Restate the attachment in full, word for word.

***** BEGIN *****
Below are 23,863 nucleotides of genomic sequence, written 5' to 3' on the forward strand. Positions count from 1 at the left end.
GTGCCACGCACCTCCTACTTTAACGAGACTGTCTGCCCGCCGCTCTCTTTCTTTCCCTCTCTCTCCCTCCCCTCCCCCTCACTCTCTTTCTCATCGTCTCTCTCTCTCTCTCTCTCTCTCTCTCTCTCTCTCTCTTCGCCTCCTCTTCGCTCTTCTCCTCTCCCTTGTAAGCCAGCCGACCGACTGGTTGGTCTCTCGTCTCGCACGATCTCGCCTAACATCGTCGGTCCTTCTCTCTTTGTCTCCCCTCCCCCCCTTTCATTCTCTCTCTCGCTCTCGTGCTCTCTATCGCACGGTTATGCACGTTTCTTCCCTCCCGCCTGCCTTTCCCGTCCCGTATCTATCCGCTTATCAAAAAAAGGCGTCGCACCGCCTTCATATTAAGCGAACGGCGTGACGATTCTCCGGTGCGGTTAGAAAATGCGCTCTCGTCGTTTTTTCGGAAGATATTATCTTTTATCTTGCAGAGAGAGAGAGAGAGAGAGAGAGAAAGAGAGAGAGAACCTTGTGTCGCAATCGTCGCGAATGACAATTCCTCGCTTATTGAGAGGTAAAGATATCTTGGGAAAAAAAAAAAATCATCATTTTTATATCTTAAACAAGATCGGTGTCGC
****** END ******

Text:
Below are 23,863 nucleotides of genomic sequence, written 5' to 3' on the forward strand. Positions count from 1 at the left end.
GTGCCACGCACCTCCTACTTTAACGAGACTGTCTGCCCGCCGCTCTCTTTCTTTCCCTCTCTCTCCCTCCCCTCCCCCTCACTCTCTTTCTCATCGTCTCTCTCTCTCTCTCTCTCTCTCTCTCTCTCTCTCTCTTCGCCTCCTCTTCGCTCTTCTCCTCTCCCTTGTAAGCCAGCCGACCGACTGGTTGGTCTCTCGTCTCGCACGATCTCGCCTAACATCGTCGGTCCTTCTCTCTTTGTCTCCCCTCCCCCCCTTTCATTCTCTCTCTCGCTCTCGTGCTCTCTATCGCACGGTTATGCACGTTTCTTCCCTCCCGCCTGCCTTTCCCGTCCCGTATCTATCCGCTTATCAAAAAAAGGCGTCGCACCGCCTTCATATTAAGCGAACGGCGTGACGATTCTCCGGTGCGGTTAGAAAATGCGCTCTCGTCGTTTTTTCGGAAGATATTATCTTTTATCTTGCAGAGAGAGAGAGAGAGAGAGAGAGAAAGAGAGAGAGAACCTTGTGTCGCAATCGTCGCGAATGACAATTCCTCGCTTATTGAGAGGTAAAGATATCTTGGGAAAAAAAAAAAATCATCATTTTTATATCTTAAACAAGATCGGTGTCGC